311 : Nick Hexum
From The Beatles to The Vandals

Jump to page:  

counterculture: 311 have a very unique sound, fusing rap, rock and reggae with a very positive vibe. You don't seem to sound like anyone else out there.

Nick Hexum: Thank you. We definitely have strived for originality. The shitty things is, that no matter how original you are when you first come out, someone's going to say you sound like someone else. In the early 90s, all over the radio was Pearl Jam and Nirvana . . . some really good bands, but we needed some funk or some hip hop or some reggae and other elements that weren't just like classic rock. So at that time we really wanted to bring some new elements in.
    Seeing Incubus do so well is great, because they've got it right on. They've hit the nail on the head: Great melodies, innovative grooves, cool lyrics, but still with interesting rhythms, and with hip hop elements that make it modern, and not just classic rock. But there's good and bad in the genre.

cc: Do you hear any of your own sound in Incubus?

NH: They would probably say that they used to listen to us quite a bit, and we've been touring with them for like, five years so I would say that I'm as influenced by them as they are by us. Just as the Stones and Beatles would check each other out. I've been a huge fan of their last two albums.

cc: They really seemed to have raised their game on the last two albums.

NH: Yeah, I think they've simplified their stuff. Some of it was really complex, like Primus-y early on, and they got more simple with just good tunes on the Make Yourself album, and they're continuing on with that. They're going to be huge for a long time, I'm sure of that.

cc: Amongst the current crop of rock and metal bands it seems only yourselves, Incubus and possibly P.O.D. have an upbeat positive outlook, as opposed to being wrapped up in teen angst.

NH: Other than Incubus, maybe the positive vibe hasn't really sold as well in the past year or two, but in the long run that was the message behind any really great artist. Like The Beatles is more a sense of unity, like All You Need Is Love or whatever.
    I think the teen angst thing; people are going to kind of grow out of it. There's always going to be someone representing teen angst, but if you make a career out of teen angst, then when you get older you can't really legitimately claim it's the same frustration. I'm glad that we're not pigeon-holed as that, because that can't last.

cc: So what are you pigeon-holed as? As far as tours are concerned, you seem to skate between different genres . . . you're on with Incubus and Hoobastank today, you were at the Extreme 2001 punk tour last year . . .

NH: Yeah, and we've done tours with Cypress Hill and The Pharcyde. We've done the Horde tour which is like a hippy jam band tour with Blues Traveller and stuff like that, and we did the Warped tour in the States this past summer. That's something we really get off on; not sticking with one certain crew. There maybe a downside to that, because maybe we slip between the cracks, but it keeps it interesting for us to have so many different influences, and since we listen to a lot of different music and play a lot of different styles . . .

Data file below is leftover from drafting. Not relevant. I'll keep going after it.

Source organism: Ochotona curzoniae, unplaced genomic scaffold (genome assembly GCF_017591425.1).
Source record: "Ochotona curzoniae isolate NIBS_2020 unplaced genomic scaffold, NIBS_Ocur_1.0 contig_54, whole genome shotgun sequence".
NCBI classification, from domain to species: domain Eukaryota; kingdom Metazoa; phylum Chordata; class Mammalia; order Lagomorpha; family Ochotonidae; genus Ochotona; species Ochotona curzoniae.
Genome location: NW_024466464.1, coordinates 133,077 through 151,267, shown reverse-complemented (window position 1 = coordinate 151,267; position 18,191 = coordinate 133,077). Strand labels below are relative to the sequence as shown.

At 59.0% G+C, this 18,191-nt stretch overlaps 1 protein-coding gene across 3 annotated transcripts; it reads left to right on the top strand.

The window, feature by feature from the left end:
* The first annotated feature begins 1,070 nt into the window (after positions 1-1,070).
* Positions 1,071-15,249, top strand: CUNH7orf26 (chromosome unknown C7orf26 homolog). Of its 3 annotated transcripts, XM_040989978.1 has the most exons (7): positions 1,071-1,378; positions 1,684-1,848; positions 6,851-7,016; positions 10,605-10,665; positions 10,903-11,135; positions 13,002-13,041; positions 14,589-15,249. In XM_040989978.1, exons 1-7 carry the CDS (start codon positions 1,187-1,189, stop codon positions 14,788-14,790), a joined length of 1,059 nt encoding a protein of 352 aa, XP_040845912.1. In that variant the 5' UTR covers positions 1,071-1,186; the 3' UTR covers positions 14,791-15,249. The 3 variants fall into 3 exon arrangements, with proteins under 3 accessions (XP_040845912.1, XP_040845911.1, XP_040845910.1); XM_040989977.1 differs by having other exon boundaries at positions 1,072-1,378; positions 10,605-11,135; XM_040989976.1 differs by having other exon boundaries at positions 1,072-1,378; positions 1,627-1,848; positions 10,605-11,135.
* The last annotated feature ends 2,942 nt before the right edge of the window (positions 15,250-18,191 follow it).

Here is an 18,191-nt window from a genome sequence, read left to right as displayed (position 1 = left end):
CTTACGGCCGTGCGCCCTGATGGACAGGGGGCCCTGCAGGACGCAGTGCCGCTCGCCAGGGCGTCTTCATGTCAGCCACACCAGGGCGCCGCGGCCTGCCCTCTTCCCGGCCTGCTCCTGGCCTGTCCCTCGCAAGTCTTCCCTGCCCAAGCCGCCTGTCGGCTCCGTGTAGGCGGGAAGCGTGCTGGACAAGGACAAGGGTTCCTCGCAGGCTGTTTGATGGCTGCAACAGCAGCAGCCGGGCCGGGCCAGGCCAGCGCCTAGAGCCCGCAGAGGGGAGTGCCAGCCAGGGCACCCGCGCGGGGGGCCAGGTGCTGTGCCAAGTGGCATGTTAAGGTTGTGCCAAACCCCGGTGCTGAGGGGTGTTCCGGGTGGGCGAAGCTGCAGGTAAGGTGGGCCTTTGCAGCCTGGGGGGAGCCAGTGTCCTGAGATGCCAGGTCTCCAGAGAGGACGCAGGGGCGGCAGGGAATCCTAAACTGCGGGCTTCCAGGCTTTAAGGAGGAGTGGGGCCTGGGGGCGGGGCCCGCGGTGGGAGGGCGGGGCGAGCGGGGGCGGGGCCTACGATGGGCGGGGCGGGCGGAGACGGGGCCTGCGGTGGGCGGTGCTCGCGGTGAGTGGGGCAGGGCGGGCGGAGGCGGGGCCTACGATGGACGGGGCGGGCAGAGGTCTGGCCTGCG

I'm sure when we're on the Warped tour some people may think a little bit of our music is too metal or heavy, but really like some of the more punk reggae stuff like Beautiful Disaster. There's going to be something for everybody, and something not for everybody.

cc: So with all this different music you're exposed to, what do you listen to when you're not playing with 311?

NH: When I'm up and I want energy I'll listen to something hard and fast like System Of A Down or NOFX, but then when I need some cheering up it'll be The Beatles or there's a guy in LA, real underground but real cool, called John Brion. He's more known as a producer. He did Fiona Apple and Aimee Mann, but he's a really cool songwriter.

cc: Back in the mid 90s when I first heard your stuff, particularly All Mixed Up, I was really hoping you were going to come over and tour, but it never happened. Now you've changed record labels, you've done Extreme 2001, you did a small headline tour, and now you're back here with Incubus . . .

NH: We're really trying to make a new effort to become known over here. A lot of it has to do with marketing and the labels and the radio. And it seems like the radio situation is fairly tight here. So we're really hoping that this tour will plant some seeds in people's heads. So we'll just have to put on the best shows that we can and sort of see what happens.
    There was one tour that we cancelled because our guitarist had a hernia, in '97, and that was when we were apparently starting to pick up some momentum, and that was probably a fuck up. We probably should have rescheduled that, but the way things were at the time, we were burnt out and just needed some time off.

Go to top of pageGo to 2 : Influences and legaciesJump to page:  
Latest articles

Alone in the dark: Buffy The Vampire Slayer bows out in style with the Season Seven DVD Collection.

Johnny Knoxville plays him in the movie Grand Theft Parsons, but counterculture speaks to the man himself: Phil Kaufman interviewed.